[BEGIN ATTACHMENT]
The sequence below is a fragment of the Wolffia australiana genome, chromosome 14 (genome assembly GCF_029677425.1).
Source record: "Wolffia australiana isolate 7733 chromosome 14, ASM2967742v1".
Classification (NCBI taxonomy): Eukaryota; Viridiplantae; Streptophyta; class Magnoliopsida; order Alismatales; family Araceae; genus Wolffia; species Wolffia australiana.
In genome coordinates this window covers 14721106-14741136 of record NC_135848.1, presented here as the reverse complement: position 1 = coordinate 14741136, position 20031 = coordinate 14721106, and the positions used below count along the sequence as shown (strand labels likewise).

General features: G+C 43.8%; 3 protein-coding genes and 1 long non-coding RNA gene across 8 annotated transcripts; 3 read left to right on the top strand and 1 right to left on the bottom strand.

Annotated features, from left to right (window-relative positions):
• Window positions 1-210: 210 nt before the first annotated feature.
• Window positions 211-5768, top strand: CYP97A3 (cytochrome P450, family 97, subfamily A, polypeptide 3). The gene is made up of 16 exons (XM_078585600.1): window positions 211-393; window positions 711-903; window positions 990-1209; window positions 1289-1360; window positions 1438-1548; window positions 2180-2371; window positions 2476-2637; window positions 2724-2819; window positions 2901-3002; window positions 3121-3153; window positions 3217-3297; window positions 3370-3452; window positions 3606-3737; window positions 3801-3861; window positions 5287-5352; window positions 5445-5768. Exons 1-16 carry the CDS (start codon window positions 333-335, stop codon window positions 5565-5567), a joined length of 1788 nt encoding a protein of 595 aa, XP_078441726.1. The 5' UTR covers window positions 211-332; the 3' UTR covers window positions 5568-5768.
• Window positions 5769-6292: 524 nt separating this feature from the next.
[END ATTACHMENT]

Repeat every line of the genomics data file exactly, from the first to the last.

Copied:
The sequence below is a fragment of the Wolffia australiana genome, chromosome 14 (genome assembly GCF_029677425.1).
Source record: "Wolffia australiana isolate 7733 chromosome 14, ASM2967742v1".
Classification (NCBI taxonomy): Eukaryota; Viridiplantae; Streptophyta; class Magnoliopsida; order Alismatales; family Araceae; genus Wolffia; species Wolffia australiana.
In genome coordinates this window covers 14721106-14741136 of record NC_135848.1, presented here as the reverse complement: position 1 = coordinate 14741136, position 20031 = coordinate 14721106, and the positions used below count along the sequence as shown (strand labels likewise).

General features: G+C 43.8%; 3 protein-coding genes and 1 long non-coding RNA gene across 8 annotated transcripts; 3 read left to right on the top strand and 1 right to left on the bottom strand.

Annotated features, from left to right (window-relative positions):
• Window positions 1-210: 210 nt before the first annotated feature.
• Window positions 211-5768, top strand: CYP97A3 (cytochrome P450, family 97, subfamily A, polypeptide 3). The gene is made up of 16 exons (XM_078585600.1): window positions 211-393; window positions 711-903; window positions 990-1209; window positions 1289-1360; window positions 1438-1548; window positions 2180-2371; window positions 2476-2637; window positions 2724-2819; window positions 2901-3002; window positions 3121-3153; window positions 3217-3297; window positions 3370-3452; window positions 3606-3737; window positions 3801-3861; window positions 5287-5352; window positions 5445-5768. Exons 1-16 carry the CDS (start codon window positions 333-335, stop codon window positions 5565-5567), a joined length of 1788 nt encoding a protein of 595 aa, XP_078441726.1. The 5' UTR covers window positions 211-332; the 3' UTR covers window positions 5568-5768.
• Window positions 5769-6292: 524 nt separating this feature from the next.